The World Trade Organisation’s quarterly outlook indicator showed on Monday that global goods trade growth was likely to remain weak, with a reading of 96.3, unchanged from February, the lowest since 2010.
‘The outlook for trade could worsen further if heightened trade tensions are not resolved or if macroeconomic policy fails to adjust to changing circumstances,’ the WTO said, adding that the latest indicator did not reflect major trade moves in the last few days. A score of below 100 in the indicator, a composite measure of seven drivers of trade, signals below-trend growth in global goods trade, which the WTO’s April forecast estimated at 2.6 per cent this year, the mid-point of a forecast range from 1.3 per cent to 4.0 per cent.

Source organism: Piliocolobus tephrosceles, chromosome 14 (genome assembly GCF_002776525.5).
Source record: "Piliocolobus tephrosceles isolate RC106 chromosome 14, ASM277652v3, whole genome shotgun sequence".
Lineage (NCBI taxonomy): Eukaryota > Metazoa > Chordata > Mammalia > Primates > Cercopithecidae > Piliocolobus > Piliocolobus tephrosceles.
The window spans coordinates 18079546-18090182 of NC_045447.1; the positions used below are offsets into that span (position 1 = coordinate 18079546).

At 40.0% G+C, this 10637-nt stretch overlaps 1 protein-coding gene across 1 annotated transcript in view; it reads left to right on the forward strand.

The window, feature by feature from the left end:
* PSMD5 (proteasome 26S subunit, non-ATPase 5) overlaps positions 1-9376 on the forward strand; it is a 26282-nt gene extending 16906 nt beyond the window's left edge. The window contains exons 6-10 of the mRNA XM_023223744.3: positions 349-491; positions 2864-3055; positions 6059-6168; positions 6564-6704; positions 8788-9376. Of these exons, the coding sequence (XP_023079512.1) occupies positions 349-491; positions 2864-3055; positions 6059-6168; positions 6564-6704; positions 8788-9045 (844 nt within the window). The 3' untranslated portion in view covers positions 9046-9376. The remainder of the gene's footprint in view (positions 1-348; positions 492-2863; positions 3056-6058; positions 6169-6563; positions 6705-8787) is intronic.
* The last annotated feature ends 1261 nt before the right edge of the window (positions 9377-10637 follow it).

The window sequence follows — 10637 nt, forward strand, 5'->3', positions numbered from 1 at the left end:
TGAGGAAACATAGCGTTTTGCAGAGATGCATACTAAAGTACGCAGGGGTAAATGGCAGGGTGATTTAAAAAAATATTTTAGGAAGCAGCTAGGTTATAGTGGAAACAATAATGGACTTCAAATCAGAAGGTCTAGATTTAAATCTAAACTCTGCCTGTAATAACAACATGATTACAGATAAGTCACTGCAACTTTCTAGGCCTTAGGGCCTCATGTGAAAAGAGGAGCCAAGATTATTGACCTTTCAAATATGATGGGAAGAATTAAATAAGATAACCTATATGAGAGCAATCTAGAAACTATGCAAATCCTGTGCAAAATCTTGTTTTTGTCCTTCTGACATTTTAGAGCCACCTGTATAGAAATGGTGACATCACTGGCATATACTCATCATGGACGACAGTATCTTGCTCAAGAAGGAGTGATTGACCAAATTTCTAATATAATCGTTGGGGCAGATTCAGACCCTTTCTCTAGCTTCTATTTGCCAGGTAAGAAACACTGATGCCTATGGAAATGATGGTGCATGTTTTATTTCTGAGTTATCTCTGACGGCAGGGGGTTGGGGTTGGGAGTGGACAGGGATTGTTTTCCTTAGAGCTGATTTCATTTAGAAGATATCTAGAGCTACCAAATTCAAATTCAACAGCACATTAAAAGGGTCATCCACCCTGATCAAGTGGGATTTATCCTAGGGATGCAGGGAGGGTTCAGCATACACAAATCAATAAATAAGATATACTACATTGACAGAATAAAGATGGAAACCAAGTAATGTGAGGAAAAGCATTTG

But WTO economists warned that there were several scenarios that could pull trade growth toward the bottom end of that range, including worsening trade tensions between the United States and China, or Britain leaving the European Union without a deal on their future relationship.
Since April there has been no resolution to the Brexit impasse and US president Donald Trump has ordered a massive increase in tariffs on Chinese goods and said car imports are a national security threat, although he postponed a tariff he had threatened to impose on cars from around the world.
The quarterly indicator is based on merchandise trade volume in the previous quarter, export orders, international air freight, container port throughput, car production and sales, electronic components and agricultural raw materials.
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